A clever sign reads, "Church is a hospital for sinners not a museum for saints." It would help us all to remember that Jesus came to seek and to save those who are lost. Church is supposed to be a place where people like Zacchaeus can find spiritual help and hope. Incidentally, his name means "justified" or "pure." How ironic. This man who was unjust and impure was transformed by the power of Christ. I believe after his encounter with Christ, he lived up to his name. To be justified means, "To be reckoned righteous in the sight of God, just as if you never sinned." After seeing Zacchaeus' repentant heart, Jesus declared, "Today salvation has come to this house, because he also is a son of Abraham" (Luke 19:9). Heaven will be full of former sinners like Zacchaeus, the man who dared to go out on a limb. Bible commentators note that as many as 12,000 priests lived in or near Jericho at this time, who commuted to and from Jerusalem to serve in the Temple. Strangely, there is no record that Jesus went to visit any of their houses. Instead, he preferred to have dinner with a sinner with whom nobody else wanted to associate.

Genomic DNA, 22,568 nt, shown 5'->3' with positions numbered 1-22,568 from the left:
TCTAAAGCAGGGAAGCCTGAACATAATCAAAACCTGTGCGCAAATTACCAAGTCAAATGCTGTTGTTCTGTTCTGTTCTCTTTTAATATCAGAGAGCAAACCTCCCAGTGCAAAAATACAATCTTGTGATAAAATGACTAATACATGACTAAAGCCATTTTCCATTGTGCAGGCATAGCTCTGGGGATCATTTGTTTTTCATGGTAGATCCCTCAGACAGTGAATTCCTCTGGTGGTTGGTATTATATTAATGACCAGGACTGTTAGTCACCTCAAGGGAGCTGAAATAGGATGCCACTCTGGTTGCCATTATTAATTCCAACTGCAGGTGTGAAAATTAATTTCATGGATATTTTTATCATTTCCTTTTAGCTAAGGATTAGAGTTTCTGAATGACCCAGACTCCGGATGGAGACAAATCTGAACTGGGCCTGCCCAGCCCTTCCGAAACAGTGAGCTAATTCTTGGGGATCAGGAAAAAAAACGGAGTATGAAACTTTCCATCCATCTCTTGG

John Newton authored the classic hymn "Amazing Grace." When he was old and dying, he said, "Although my memory is fading, I remember two things very clearly. First, I am a great sinner. Secondly, Christ is a great Savior!" When was the last time you had dinner with a sinner? Don't be afraid to go out on a limb. You just might find the next Zacchaeus there.

Ben Godwin is the author of four books and pastors the Goodsprings Full Gospel Church. To read more articles, visit his website at bengodwin.org and take advantage of his 4-book bundle for $25.